Kevin Rudd had dismissed suggestions that his new funding plan could financially ruin many hospitals as scare campaigns launched by various state health bureaucrats yesterday.

In the outback, where many small hospitals are located and where high costs of most basic goods and services means an activity-based funding model may not sustain them, the pledge does not sound that convincing.

As the only doctor in Tullamore, a town of around 300 people 130km west of Dobbo in central NSW, for ten years, Rick Newton said the case mix system that paid for the efficient cost of each hospital service would prove hard to adapt to small hospital such as his.

Dr Newton said, I would only have confidence (in the reform proposals) if Mr Rudd can demonstrate that he has taken into account the differences of a small country hospital compared to any other setting.

In a hospital such as Tullamore, everything costs more, from the transfer of a patient to the nearest tertiary hospital 150km away to hiring locum staff.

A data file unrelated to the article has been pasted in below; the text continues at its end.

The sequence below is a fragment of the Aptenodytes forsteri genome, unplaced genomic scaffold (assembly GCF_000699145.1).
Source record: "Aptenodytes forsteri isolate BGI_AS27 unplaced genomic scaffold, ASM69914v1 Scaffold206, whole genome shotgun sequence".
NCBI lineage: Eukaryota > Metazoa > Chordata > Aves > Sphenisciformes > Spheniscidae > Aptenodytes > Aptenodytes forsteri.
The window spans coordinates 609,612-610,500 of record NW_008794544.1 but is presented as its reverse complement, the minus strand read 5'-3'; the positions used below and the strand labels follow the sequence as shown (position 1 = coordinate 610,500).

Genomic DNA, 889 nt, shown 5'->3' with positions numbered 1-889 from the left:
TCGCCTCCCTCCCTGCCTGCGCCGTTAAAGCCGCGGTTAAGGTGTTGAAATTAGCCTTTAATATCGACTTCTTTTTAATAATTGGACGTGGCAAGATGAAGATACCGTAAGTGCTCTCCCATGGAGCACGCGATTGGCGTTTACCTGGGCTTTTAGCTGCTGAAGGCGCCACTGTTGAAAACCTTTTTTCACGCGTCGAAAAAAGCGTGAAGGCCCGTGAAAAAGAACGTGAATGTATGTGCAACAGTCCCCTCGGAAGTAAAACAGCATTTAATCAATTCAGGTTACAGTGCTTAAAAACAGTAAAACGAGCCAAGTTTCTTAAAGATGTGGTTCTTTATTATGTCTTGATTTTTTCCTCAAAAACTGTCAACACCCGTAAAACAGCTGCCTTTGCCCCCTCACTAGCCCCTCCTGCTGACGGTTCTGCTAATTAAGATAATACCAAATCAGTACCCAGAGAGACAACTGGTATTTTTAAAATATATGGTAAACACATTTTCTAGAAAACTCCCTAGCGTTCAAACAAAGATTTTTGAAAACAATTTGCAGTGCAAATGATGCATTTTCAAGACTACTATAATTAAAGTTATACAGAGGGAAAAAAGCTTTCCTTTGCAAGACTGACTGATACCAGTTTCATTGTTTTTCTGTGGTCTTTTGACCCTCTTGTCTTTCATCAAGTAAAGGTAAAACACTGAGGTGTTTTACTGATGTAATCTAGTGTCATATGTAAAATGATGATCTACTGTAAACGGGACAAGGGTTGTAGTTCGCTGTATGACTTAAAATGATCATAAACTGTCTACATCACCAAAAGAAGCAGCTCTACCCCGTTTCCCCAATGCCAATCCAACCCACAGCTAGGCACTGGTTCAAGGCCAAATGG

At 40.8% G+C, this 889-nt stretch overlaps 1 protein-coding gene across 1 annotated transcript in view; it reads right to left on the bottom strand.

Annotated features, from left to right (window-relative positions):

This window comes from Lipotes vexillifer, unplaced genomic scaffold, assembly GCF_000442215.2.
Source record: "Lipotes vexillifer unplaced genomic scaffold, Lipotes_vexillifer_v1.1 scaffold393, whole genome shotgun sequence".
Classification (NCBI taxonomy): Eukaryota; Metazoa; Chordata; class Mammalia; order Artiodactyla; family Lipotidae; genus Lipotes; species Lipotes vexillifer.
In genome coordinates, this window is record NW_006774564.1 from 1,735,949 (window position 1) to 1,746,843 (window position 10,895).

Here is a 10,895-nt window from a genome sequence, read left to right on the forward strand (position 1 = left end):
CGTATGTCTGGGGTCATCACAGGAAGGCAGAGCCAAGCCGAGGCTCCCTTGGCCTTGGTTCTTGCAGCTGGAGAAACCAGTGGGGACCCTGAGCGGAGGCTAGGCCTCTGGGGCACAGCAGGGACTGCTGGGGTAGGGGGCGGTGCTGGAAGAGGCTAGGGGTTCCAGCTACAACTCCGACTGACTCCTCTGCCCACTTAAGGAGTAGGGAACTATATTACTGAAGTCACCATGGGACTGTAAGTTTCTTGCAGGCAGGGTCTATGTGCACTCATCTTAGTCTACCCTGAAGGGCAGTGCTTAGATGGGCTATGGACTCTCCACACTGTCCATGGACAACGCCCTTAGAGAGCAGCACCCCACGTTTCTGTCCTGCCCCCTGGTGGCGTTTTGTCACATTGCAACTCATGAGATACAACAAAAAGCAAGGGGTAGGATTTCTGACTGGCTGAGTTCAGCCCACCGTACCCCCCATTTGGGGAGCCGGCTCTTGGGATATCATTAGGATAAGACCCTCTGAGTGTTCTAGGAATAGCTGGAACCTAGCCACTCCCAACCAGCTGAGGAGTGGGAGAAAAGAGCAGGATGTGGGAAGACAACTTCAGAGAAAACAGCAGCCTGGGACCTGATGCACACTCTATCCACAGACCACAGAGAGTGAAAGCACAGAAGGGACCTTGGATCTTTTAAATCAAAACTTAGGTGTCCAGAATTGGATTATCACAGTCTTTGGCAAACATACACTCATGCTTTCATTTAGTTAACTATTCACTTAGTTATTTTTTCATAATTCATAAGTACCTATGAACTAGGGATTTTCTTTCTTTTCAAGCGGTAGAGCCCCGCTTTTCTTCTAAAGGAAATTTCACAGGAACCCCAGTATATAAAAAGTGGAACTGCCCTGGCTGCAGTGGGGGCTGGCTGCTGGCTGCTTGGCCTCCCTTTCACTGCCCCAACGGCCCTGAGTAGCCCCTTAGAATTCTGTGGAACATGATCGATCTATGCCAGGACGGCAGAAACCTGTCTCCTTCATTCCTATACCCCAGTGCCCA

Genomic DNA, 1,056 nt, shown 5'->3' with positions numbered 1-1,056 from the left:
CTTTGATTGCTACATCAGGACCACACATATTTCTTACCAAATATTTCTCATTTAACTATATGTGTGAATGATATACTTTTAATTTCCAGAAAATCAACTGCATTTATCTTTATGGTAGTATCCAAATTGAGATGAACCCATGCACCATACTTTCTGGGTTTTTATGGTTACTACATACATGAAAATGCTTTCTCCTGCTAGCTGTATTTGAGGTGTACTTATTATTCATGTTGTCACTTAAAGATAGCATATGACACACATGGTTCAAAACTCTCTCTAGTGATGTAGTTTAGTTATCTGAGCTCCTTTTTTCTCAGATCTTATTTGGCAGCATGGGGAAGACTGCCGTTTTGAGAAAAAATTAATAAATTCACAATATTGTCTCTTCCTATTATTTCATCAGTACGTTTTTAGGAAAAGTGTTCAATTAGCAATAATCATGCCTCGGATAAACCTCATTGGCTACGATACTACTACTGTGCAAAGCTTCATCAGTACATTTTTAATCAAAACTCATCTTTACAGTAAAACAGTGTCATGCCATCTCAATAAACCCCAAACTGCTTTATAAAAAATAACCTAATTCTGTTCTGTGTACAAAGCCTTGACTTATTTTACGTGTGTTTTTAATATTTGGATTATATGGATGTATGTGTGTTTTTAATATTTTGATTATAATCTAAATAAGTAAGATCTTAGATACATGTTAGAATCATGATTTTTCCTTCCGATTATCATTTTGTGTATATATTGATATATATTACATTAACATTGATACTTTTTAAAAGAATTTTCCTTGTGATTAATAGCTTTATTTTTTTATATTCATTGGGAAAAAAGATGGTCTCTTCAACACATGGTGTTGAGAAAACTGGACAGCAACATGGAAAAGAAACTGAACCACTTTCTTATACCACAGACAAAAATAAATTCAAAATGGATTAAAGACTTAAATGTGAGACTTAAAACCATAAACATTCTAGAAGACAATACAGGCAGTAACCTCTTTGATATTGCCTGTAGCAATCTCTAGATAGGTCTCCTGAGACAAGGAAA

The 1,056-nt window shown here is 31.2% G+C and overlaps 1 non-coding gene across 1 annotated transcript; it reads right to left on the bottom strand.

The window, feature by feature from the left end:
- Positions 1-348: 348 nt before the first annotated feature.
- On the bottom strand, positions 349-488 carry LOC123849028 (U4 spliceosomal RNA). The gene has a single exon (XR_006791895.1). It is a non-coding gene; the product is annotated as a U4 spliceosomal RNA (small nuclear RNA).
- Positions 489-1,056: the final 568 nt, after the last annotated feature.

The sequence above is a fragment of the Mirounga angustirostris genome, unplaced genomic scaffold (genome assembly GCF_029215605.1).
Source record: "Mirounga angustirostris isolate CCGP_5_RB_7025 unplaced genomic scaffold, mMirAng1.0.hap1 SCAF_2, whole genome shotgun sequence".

The rural hospital has only four acute beds, plus 12 aged-care beds and two in the emergency department. Although the four acute beds are empty, it does not take much for them to fill up.

Per year, up to 50 patients may pass through, staying on average three days each, with typical causes for admission as being in road or farming accidents.

Dr Newton is skeptical that the Rudd government has worked out the extra cost burdens that push up the running costs of rural and remote hospitals, of if the funding formula is suitable enough to let all the hospitals to continue to function.

Nicola Roxon, federal health minister said, Dr Newton should be reassured that no hospital, including his, will be forced to close as a result of the activity-based funding model.

The independent umpire will be setting prices for services in these areas, which will take into account the extra cost of delivering services in remote locations. This process will not be setting country prices with city assumptions.

A paper by the academic, Kathy Eagar of the University of Wollongong, however estimated that hundreds of small hospitals will be under financial dilemma unless the new funding plan takes account of their situation.